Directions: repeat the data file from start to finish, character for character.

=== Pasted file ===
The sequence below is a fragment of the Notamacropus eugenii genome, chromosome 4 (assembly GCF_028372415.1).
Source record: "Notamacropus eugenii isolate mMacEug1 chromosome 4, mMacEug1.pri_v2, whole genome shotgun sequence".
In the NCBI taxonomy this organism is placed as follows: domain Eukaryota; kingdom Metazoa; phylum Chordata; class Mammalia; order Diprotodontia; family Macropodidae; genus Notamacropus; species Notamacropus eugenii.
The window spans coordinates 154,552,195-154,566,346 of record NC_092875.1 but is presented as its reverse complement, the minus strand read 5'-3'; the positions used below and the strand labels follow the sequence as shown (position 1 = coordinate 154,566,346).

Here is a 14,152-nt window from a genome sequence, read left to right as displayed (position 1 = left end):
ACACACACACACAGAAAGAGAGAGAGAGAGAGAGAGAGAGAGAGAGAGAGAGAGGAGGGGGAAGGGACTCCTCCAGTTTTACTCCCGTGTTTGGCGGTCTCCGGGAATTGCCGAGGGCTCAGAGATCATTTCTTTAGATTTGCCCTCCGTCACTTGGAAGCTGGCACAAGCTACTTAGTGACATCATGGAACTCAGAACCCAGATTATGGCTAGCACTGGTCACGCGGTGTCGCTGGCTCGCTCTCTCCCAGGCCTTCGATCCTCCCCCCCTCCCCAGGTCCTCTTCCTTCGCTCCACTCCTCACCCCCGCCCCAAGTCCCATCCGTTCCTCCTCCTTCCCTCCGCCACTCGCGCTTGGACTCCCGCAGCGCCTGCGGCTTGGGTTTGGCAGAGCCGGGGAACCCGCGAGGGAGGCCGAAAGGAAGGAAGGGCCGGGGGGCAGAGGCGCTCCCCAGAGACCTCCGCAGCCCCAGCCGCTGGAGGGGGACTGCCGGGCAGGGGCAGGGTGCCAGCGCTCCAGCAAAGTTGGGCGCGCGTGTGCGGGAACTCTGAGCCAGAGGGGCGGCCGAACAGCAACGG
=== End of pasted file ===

The sequence below is a fragment of the Notamacropus eugenii genome, chromosome 4 (assembly GCF_028372415.1).
Source record: "Notamacropus eugenii isolate mMacEug1 chromosome 4, mMacEug1.pri_v2, whole genome shotgun sequence".
In the NCBI taxonomy this organism is placed as follows: domain Eukaryota; kingdom Metazoa; phylum Chordata; class Mammalia; order Diprotodontia; family Macropodidae; genus Notamacropus; species Notamacropus eugenii.
The window spans coordinates 154,552,195-154,566,346 of record NC_092875.1 but is presented as its reverse complement, the minus strand read 5'-3'; the positions used below and the strand labels follow the sequence as shown (position 1 = coordinate 154,566,346).

Here is a 14,152-nt window from a genome sequence, read left to right as displayed (position 1 = left end):
ACACACACACACAGAAAGAGAGAGAGAGAGAGAGAGAGAGAGAGAGAGAGAGAGGAGGGGGAAGGGACTCCTCCAGTTTTACTCCCGTGTTTGGCGGTCTCCGGGAATTGCCGAGGGCTCAGAGATCATTTCTTTAGATTTGCCCTCCGTCACTTGGAAGCTGGCACAAGCTACTTAGTGACATCATGGAACTCAGAACCCAGATTATGGCTAGCACTGGTCACGCGGTGTCGCTGGCTCGCTCTCTCCCAGGCCTTCGATCCTCCCCCCCTCCCCAGGTCCTCTTCCTTCGCTCCACTCCTCACCCCCGCCCCAAGTCCCATCCGTTCCTCCTCCTTCCCTCCGCCACTCGCGCTTGGACTCCCGCAGCGCCTGCGGCTTGGGTTTGGCAGAGCCGGGGAACCCGCGAGGGAGGCCGAAAGGAAGGAAGGGCCGGGGGGCAGAGGCGCTCCCCAGAGACCTCCGCAGCCCCAGCCGCTGGAGGGGGACTGCCGGGCAGGGGCAGGGTGCCAGCGCTCCAGCAAAGTTGGGCGCGCGTGTGCGGGAACTCTGAGCCAGAGGGGCGGCCGAACAGCAACGG